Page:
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Racism in Real Estate: Redlining

(CC: “Let’s talk about redlining and how this racist policy affects you today. This is important considering the 2021 economic conditions and policies being passed.

Redlining started in the 1930s in the Great Depression with the passing of the New Deal Policy. This prompted banks to use racial criteria to create color-coded maps, often redlining “undesireable” black and brown communities. After the Great Depression, white people were offered subsidized loans and mortgage assistance while black people were only offered predatory loans and denied loans outside of the red-lined area. This held back black homeownership and enforced segregated neighborhoods. This also enabled cities to cut public funds and investments in those red-lined areas. This caused disparities in political support, education, health care, and transportation in those once red-lined areas.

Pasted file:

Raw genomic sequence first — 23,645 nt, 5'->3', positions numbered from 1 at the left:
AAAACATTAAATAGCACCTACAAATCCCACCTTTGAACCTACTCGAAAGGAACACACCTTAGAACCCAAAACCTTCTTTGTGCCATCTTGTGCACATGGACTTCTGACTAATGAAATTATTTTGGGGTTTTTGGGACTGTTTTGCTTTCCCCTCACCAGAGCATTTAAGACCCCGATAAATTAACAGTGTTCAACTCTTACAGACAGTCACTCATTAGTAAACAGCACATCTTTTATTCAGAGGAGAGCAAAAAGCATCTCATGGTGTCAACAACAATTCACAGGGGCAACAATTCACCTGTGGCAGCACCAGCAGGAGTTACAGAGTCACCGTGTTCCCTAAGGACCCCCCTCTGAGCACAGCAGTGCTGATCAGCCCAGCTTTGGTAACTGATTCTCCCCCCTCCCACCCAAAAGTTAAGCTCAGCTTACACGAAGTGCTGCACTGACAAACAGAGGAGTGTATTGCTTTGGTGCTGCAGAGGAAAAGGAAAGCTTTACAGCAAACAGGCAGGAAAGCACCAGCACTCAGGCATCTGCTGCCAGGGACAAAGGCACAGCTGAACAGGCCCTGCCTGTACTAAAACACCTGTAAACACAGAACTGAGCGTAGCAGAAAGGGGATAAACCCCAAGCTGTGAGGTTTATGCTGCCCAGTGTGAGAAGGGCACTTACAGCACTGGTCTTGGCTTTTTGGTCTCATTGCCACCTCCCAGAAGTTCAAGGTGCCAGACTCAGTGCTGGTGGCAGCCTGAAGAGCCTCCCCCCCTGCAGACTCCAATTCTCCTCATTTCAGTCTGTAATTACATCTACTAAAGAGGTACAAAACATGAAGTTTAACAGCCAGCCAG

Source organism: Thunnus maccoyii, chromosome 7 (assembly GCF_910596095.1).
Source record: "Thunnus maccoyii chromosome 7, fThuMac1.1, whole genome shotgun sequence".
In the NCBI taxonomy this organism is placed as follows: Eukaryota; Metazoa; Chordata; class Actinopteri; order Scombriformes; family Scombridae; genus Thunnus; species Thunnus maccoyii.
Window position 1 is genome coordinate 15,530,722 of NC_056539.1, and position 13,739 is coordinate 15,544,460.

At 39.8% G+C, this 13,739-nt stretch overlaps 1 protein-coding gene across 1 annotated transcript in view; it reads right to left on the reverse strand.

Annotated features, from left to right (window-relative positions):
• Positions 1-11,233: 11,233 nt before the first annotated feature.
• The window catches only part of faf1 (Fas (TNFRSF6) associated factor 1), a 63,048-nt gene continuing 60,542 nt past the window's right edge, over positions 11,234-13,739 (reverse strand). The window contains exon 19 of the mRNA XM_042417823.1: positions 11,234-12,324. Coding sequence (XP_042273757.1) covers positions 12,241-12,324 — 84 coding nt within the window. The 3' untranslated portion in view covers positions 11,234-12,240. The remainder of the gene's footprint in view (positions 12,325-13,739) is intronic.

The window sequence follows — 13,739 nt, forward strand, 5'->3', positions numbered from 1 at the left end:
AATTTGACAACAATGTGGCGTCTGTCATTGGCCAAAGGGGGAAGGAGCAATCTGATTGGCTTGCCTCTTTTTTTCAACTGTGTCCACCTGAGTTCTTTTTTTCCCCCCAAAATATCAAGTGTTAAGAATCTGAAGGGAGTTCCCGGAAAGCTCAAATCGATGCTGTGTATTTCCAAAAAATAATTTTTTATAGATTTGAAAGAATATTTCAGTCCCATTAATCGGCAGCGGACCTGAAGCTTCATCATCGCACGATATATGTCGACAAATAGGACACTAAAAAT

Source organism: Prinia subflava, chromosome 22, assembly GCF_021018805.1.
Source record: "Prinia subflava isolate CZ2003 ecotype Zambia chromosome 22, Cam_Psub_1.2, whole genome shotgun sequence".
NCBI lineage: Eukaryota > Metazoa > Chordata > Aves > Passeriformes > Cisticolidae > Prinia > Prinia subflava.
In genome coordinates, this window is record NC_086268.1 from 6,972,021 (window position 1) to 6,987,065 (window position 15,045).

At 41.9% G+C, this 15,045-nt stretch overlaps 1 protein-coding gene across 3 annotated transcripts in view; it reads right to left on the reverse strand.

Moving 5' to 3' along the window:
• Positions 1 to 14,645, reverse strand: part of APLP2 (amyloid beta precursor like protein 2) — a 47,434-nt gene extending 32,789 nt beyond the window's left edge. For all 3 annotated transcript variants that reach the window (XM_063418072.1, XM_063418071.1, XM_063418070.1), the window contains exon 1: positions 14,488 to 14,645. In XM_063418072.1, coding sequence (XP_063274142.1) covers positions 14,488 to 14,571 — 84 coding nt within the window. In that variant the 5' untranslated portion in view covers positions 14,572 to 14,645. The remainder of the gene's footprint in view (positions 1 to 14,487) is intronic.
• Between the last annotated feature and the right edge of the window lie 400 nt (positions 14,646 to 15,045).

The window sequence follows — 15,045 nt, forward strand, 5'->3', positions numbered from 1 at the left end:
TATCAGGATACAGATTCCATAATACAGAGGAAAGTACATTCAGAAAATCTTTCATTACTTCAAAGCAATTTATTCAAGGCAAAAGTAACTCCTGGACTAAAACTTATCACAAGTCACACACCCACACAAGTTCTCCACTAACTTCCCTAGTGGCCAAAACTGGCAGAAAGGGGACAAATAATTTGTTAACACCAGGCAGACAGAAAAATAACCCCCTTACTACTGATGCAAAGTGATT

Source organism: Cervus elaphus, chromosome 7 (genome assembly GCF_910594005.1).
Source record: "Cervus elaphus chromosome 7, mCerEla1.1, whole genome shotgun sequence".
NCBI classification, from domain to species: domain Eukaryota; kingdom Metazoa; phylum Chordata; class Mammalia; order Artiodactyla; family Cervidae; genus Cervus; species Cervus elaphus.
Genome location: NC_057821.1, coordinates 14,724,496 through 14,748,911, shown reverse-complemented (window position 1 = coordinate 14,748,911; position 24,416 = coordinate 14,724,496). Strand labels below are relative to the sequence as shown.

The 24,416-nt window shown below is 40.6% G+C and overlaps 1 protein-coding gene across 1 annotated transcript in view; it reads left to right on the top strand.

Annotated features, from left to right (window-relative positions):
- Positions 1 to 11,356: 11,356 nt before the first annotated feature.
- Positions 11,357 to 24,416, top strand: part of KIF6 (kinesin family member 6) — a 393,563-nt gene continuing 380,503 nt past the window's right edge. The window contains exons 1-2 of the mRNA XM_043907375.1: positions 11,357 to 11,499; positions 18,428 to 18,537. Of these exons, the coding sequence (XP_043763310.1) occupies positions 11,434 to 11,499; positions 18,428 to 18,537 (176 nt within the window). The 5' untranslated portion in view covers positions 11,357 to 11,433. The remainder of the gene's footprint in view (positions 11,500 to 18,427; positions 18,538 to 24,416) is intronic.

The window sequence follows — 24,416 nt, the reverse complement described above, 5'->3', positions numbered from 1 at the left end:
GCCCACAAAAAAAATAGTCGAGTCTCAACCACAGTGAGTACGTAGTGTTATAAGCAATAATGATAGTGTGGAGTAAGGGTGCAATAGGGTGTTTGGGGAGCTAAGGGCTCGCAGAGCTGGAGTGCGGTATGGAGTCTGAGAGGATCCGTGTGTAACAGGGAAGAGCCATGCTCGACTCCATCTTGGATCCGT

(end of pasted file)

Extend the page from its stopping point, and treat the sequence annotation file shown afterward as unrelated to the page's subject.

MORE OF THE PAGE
Neighborhoods in once red-lined areas are valued at about 1/5 of their white counterparts that are literally across the street. This all has a direct effect on the racial wealth gap, as real estate is the number one tool for building generational wealth.

While redlining became illegal in the 1980s, the discrimination had been done and replicated in different industries, often seen as “not your target audience,” usually excluding black and brown people of color.”)

On Friday, we will look a bit deeper into the history of redlining and the ways it impacts us today.

-Your Friends at Undoing Racism